Harry Ferguson

8. Critical Discourse Analysis

This chapter outlines the reasons why discourse analysis is an important dimension of critical social work practice. It brings to the forefront the very significant new contributions that sociologists focusing on the politics of recognition and redistribution, such as Nancy Fraser and Axel Honneth, can make in casting a New Left politics of social work (see also Chapters 2 and 4). In making this case, it begins by discussing some key developments in discourse theory and analysis within the social sciences and how they relate to the normative concerns of social work, specifically social justice and its multiple interpretations. Developing an appropriate analytical framework for critical social work practice can be difficult because there are conflicting and overlapping definitions of discourse formulated from various theoretical and disciplinary standpoints (Fairclough, 1992; Macdonell, 1991). Many different accounts of discourse have developed in the social sciences, partly due to recent interest in discourse theory among a wide range of academic disciplines. Whether language has assumed a more central focus as a result of this, or whether there has been an increase in the social importance of language in the operations of power, is open to question. In Discourse and Social Change, Norman Fairclough (1992) argues that it is more the latter:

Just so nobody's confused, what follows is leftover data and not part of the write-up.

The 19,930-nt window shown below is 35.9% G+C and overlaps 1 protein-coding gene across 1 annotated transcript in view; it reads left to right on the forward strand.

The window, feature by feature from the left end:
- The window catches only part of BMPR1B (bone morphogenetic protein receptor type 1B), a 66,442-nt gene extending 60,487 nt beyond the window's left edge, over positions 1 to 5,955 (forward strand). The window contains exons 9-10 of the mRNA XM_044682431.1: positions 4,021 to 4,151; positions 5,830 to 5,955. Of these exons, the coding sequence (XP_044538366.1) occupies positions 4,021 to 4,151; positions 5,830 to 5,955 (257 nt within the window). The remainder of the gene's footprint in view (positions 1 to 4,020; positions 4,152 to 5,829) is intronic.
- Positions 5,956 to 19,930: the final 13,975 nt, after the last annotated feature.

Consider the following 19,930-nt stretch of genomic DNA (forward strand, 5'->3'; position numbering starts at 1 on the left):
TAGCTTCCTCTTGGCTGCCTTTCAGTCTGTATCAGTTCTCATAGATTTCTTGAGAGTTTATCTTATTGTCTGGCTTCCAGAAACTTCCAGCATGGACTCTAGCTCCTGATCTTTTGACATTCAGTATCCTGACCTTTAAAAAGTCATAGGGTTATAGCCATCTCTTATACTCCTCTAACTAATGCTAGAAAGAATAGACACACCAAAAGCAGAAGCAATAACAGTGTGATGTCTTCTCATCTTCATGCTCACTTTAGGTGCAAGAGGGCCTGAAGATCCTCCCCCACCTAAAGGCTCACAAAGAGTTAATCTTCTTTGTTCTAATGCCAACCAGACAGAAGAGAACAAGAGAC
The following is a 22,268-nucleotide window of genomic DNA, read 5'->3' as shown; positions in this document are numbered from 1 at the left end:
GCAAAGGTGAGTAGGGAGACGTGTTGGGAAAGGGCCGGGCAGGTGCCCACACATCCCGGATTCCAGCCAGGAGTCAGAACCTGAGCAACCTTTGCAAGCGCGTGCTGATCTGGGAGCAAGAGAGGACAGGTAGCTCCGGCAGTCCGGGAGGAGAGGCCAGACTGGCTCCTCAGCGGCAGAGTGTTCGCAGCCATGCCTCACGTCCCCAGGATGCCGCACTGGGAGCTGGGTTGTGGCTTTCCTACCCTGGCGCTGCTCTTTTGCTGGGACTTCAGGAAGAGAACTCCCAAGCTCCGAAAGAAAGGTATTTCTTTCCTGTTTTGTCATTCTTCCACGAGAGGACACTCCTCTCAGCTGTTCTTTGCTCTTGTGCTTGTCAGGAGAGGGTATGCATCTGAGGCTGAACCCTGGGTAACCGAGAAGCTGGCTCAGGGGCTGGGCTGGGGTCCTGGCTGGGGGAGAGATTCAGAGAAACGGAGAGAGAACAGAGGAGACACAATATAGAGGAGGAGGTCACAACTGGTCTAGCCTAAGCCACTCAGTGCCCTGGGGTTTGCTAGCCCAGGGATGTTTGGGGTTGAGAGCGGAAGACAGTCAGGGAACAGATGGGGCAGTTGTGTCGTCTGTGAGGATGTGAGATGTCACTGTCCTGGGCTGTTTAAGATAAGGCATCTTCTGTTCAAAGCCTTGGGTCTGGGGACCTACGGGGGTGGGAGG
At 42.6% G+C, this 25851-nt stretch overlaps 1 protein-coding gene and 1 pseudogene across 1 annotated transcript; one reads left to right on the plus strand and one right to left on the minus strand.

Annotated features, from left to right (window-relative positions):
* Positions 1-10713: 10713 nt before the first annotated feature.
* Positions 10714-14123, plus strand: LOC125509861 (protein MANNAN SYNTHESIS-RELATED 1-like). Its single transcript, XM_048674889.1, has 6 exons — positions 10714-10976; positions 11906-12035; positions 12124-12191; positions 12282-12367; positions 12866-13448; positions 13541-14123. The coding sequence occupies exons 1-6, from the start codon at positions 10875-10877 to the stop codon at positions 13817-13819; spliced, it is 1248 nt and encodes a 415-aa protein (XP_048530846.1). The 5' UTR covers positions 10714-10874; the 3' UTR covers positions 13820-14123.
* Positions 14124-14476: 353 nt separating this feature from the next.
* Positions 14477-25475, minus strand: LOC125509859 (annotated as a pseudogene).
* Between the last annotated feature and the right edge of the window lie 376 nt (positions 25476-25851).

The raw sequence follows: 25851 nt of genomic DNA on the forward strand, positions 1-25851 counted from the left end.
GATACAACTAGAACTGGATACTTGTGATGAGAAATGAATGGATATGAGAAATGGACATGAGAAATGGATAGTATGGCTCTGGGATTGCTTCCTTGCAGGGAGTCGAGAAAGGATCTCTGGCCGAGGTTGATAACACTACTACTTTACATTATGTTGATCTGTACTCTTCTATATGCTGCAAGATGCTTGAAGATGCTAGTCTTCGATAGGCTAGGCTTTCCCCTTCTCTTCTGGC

I believe there has been a significant shift in the social functioning of language, a shift reflected in the salience of language in the major social changes that have been taking place over the last few decades. Many of these social changes do not just involve language, but are constituted to a significant extent by changes in language practices. In many countries there has been an upsurge in the extension of the market to new areas of social life, such as education and health care. A major part of this impact comprises changes in discourse practices, that is, changes in language. (p. 6)
Greg Marston